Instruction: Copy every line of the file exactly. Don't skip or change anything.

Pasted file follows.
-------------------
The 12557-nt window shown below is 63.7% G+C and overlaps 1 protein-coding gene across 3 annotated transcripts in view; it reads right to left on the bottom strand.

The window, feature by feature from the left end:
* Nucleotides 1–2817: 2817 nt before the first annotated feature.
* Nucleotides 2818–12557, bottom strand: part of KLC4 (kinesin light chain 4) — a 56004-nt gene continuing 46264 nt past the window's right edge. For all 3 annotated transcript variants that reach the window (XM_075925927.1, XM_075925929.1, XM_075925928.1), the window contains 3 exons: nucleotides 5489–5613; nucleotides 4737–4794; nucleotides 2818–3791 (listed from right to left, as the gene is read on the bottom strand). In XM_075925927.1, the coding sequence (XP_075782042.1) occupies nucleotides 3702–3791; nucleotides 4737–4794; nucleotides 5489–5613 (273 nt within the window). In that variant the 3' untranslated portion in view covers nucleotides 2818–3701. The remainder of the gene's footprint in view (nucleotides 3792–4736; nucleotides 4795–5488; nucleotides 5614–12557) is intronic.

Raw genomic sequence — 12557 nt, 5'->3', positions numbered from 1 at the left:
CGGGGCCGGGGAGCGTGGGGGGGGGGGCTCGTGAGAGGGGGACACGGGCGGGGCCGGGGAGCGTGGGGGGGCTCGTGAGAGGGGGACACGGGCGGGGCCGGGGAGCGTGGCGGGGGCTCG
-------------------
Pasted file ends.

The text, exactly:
The 12557-nt window shown below is 63.7% G+C and overlaps 1 protein-coding gene across 3 annotated transcripts in view; it reads right to left on the bottom strand.

The window, feature by feature from the left end:
* Nucleotides 1–2817: 2817 nt before the first annotated feature.
* Nucleotides 2818–12557, bottom strand: part of KLC4 (kinesin light chain 4) — a 56004-nt gene continuing 46264 nt past the window's right edge. For all 3 annotated transcript variants that reach the window (XM_075925927.1, XM_075925929.1, XM_075925928.1), the window contains 3 exons: nucleotides 5489–5613; nucleotides 4737–4794; nucleotides 2818–3791 (listed from right to left, as the gene is read on the bottom strand). In XM_075925927.1, the coding sequence (XP_075782042.1) occupies nucleotides 3702–3791; nucleotides 4737–4794; nucleotides 5489–5613 (273 nt within the window). In that variant the 3' untranslated portion in view covers nucleotides 2818–3701. The remainder of the gene's footprint in view (nucleotides 3792–4736; nucleotides 4795–5488; nucleotides 5614–12557) is intronic.

Raw genomic sequence — 12557 nt, 5'->3', positions numbered from 1 at the left:
CGGGGCCGGGGAGCGTGGGGGGGGGGGCTCGTGAGAGGGGGACACGGGCGGGGCCGGGGAGCGTGGGGGGGCTCGTGAGAGGGGGACACGGGCGGGGCCGGGGAGCGTGGCGGGGGCTCG